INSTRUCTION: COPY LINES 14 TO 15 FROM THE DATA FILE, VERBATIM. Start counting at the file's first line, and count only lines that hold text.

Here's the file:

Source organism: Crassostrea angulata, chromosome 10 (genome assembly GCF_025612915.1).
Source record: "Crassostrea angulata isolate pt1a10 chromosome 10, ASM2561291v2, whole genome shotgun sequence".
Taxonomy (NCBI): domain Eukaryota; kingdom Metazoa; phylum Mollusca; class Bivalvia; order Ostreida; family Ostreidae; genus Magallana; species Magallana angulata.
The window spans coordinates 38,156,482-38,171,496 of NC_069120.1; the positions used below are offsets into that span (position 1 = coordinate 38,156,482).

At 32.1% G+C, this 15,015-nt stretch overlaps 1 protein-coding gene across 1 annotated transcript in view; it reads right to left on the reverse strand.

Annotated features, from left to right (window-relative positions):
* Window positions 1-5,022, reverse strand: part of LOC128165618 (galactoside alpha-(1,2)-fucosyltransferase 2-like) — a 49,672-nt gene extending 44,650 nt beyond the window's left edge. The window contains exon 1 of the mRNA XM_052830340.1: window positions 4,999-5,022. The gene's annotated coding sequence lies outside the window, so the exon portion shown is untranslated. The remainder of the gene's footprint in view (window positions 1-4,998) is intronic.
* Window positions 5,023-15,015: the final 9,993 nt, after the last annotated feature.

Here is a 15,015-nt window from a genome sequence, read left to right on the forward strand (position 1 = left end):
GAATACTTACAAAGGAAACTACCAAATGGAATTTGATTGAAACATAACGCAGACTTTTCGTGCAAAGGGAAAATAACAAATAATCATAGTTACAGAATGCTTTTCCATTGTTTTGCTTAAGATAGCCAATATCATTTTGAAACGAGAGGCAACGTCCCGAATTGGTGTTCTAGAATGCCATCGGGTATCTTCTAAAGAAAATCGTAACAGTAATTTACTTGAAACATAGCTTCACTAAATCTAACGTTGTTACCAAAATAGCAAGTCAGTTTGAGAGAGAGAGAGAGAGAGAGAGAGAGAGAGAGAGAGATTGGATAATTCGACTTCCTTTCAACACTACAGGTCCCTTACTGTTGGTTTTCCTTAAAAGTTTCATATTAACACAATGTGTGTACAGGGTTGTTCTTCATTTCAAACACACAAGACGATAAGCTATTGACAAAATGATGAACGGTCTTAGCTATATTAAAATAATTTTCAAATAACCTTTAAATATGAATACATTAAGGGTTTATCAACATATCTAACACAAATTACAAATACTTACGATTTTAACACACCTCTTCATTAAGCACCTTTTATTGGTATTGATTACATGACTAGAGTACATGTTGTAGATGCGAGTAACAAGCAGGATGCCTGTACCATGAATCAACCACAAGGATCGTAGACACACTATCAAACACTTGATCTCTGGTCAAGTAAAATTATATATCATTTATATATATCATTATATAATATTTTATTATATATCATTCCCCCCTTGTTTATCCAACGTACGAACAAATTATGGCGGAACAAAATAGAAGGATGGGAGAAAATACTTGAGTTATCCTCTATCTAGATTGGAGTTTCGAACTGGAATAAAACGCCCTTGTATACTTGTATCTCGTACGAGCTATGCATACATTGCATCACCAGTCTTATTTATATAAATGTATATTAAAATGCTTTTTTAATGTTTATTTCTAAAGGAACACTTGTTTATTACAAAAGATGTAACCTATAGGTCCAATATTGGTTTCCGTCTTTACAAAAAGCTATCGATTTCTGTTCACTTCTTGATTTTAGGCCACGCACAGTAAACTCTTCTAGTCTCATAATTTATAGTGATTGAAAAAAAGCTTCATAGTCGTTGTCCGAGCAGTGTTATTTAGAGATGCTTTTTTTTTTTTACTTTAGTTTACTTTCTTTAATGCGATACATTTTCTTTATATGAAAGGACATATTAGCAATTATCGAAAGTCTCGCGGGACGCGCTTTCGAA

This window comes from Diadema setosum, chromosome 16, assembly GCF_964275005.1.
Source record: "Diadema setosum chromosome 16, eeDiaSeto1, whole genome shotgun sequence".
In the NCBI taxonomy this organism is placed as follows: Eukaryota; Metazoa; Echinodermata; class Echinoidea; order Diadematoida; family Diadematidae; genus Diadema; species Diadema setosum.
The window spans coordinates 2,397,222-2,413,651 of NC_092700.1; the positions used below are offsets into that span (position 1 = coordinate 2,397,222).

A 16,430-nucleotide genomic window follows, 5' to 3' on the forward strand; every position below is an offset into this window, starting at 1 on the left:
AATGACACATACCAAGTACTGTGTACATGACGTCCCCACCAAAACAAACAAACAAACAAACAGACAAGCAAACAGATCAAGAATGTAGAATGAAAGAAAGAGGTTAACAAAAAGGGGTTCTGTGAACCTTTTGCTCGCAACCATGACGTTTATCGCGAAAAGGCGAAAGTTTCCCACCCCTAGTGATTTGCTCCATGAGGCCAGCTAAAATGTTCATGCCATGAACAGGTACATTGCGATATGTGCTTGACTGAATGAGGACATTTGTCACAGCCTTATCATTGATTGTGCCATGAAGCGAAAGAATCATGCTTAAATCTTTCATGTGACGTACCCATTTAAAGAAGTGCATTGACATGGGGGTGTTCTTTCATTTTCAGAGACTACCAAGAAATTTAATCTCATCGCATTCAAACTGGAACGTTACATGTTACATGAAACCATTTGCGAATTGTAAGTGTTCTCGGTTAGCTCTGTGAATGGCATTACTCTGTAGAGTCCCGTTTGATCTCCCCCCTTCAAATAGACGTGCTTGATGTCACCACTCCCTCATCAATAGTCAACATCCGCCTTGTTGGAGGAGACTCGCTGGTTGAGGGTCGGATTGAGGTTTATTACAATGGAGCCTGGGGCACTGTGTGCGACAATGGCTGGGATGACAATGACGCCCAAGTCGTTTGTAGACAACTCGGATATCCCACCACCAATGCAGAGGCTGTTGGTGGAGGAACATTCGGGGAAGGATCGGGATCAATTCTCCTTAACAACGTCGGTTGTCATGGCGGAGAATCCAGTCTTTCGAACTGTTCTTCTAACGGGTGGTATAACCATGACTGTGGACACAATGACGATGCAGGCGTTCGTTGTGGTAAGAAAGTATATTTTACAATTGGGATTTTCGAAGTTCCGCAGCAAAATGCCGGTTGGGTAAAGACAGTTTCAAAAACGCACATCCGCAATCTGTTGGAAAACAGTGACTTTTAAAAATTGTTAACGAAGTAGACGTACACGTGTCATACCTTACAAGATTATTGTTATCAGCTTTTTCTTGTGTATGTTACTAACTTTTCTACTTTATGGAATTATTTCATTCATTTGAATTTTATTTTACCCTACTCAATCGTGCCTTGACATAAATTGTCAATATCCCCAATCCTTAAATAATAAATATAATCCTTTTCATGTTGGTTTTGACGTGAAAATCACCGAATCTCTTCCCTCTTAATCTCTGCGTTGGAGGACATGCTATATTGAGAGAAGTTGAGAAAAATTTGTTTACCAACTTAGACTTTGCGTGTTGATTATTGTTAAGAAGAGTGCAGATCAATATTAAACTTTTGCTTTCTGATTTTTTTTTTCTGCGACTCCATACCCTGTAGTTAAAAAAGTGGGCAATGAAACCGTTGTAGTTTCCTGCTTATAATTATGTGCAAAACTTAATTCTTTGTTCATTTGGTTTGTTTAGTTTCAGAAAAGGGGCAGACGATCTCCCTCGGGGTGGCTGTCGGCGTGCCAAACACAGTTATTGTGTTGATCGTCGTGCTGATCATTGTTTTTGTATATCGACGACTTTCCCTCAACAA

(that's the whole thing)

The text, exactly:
The window spans coordinates 2,397,222-2,413,651 of NC_092700.1; the positions used below are offsets into that span (position 1 = coordinate 2,397,222).

A 16,430-nucleotide genomic window follows, 5' to 3' on the forward strand; every position below is an offset into this window, starting at 1 on the left: